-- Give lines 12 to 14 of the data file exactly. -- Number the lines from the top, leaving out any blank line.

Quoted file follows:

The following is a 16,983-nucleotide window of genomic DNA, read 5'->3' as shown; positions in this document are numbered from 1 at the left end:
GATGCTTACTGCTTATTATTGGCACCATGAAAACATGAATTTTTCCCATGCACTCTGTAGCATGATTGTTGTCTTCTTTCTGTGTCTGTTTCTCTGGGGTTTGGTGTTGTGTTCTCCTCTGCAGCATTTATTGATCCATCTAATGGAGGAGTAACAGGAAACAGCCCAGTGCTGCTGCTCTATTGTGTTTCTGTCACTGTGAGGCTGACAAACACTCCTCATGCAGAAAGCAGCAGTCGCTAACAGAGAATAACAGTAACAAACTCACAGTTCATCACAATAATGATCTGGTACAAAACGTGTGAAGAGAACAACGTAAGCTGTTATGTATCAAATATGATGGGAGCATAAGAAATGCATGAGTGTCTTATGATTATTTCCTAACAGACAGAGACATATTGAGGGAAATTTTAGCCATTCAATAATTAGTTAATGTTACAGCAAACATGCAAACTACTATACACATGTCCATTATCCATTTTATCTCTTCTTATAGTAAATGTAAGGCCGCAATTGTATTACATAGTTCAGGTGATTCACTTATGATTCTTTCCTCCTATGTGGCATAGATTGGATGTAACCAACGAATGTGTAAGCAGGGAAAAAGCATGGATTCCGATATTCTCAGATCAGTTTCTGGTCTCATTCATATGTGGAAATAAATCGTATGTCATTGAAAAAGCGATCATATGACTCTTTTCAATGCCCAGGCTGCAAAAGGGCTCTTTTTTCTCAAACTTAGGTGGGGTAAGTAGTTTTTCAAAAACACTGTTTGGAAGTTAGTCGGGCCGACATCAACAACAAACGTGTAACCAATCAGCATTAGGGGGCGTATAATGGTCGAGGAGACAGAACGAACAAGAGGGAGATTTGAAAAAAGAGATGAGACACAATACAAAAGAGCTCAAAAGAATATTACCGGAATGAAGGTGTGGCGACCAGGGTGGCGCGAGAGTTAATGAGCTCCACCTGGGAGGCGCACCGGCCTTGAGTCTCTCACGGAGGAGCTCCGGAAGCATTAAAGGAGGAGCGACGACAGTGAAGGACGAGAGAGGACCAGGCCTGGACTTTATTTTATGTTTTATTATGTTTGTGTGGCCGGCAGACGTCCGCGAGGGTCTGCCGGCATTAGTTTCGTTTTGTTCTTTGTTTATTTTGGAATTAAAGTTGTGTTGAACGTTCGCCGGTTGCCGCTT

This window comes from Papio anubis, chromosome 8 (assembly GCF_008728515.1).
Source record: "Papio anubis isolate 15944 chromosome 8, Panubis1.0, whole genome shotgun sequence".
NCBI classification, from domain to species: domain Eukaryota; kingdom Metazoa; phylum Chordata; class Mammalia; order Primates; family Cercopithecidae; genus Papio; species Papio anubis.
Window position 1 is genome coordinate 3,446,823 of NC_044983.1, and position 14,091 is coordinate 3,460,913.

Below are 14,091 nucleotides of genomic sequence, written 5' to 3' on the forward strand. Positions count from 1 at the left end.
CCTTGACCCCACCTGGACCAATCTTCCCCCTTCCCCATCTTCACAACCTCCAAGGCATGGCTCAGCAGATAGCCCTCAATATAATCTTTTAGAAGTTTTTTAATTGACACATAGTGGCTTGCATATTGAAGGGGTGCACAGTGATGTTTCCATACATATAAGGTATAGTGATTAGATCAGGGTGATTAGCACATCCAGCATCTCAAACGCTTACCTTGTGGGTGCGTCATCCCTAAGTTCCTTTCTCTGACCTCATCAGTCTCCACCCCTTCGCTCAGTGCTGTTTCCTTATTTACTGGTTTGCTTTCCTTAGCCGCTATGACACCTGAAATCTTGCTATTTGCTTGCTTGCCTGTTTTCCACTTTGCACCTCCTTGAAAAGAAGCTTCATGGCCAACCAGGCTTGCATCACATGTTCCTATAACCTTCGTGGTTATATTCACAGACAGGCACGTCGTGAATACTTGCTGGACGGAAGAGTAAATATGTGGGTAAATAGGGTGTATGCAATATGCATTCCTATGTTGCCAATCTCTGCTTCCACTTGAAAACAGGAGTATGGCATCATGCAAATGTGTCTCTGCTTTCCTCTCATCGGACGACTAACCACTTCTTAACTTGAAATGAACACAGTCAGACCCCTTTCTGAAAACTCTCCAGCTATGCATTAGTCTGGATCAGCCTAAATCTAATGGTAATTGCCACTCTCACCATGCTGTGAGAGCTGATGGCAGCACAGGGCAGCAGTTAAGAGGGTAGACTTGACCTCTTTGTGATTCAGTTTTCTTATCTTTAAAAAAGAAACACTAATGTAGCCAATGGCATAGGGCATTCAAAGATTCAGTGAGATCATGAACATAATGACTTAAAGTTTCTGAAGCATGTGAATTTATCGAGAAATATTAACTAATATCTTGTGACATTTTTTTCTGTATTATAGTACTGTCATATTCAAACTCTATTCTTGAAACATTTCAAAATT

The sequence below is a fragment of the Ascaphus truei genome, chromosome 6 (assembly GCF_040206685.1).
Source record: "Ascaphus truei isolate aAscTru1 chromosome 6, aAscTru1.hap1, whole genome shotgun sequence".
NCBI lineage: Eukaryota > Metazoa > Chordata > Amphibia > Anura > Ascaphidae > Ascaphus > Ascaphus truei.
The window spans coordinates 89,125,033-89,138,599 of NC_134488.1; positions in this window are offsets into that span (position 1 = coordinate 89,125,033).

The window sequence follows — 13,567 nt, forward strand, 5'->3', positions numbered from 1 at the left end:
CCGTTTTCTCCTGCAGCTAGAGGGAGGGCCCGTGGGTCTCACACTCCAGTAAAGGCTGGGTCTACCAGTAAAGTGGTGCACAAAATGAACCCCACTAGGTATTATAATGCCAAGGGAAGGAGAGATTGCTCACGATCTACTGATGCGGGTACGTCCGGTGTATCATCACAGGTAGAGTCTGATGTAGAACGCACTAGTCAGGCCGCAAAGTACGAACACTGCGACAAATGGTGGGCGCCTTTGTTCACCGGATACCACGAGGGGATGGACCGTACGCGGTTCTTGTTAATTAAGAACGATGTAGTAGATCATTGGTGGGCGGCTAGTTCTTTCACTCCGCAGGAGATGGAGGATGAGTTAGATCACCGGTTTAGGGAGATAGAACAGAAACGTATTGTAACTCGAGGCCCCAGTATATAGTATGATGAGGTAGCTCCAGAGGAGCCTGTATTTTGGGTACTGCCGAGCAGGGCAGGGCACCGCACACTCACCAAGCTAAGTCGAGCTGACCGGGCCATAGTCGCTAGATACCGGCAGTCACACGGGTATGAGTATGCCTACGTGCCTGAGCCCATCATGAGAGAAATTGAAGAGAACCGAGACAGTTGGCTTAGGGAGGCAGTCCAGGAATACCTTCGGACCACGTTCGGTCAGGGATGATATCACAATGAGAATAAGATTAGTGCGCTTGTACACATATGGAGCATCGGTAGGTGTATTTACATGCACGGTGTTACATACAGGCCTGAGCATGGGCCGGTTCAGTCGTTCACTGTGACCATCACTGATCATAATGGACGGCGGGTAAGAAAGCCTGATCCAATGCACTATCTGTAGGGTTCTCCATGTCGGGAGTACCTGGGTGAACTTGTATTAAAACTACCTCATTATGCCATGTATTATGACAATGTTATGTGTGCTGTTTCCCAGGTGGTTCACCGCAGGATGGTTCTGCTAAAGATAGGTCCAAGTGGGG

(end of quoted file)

The window spans coordinates 89,125,033-89,138,599 of NC_134488.1; positions in this window are offsets into that span (position 1 = coordinate 89,125,033).

The window sequence follows — 13,567 nt, forward strand, 5'->3', positions numbered from 1 at the left end:
CCGTTTTCTCCTGCAGCTAGAGGGAGGGCCCGTGGGTCTCACACTCCAGTAAAGGCTGGGTCTACCAGTAAAGTGGTGCACAAAATGAACCCCACTAGGTATTATAATGCCAAGGGAAGGAGAGATTGCTCACGATCTACTGATGCGGGTACGTCCGGTGTATCATCACAGGTAGAGTCTGATGTAGAACGCACTAGTCAGGCCGCAAAGTACGAACACTGCGACAAATGGTGGGCGCCTTTGTTCACCGGATACCACGAGGGGATGGACCGTACGCGGTTCTTGTTAATTAAGAACGATGTAGTAGATCATTGGTGGGCGGCTAGTTCTTTCACTCCGCAGGAGATGGAGGATGAGTTAGATCACCGGTTTAGGGAGATAGAACAGAAACGTATTGTAACTCGAGGCCCCAGTATATAGTATGATGAGGTAGCTCCAGAGGAGCCTGTATTTTGGGTACTGCCGAGCAGGGCAGGGCACCGCACACTCACCAAGCTAAGTCGAGCTGACCGGGCCATAGTCGCTAGATACCGGCAGTCACACGGGTATGAGTATGCCTACGTGCCTGAGCCCATCATGAGAGAAATTGAAGAGAACCGAGACAGTTGGCTTAGGGAGGCAGTCCAGGAATACCTTCGGACCACGTTCGGTCAGGGATGATATCACAATGAGAATAAGATTAGTGCGCTTGTACACATATGGAGCATCGGTAGGTGTATTTACATGCACGGTGTTACATACAGGCCTGAGCATGGGCCGGTTCAGTCGTTCACTGTGACCATCACTGATCATAATGGACGGCGGGTAAGAAAGCCTGATCCAATGCACTATCTGTAGGGTTCTCCATGTCGGGAGTACCTGGGTGAACTTGTATTAAAACTACCTCATTATGCCATGTATTATGACAATGTTATGTGTGCTGTTTCCCAGGTGGTTCACCGCAGGATGGTTCTGCTAAAGATAGGTCCAAGTGGGG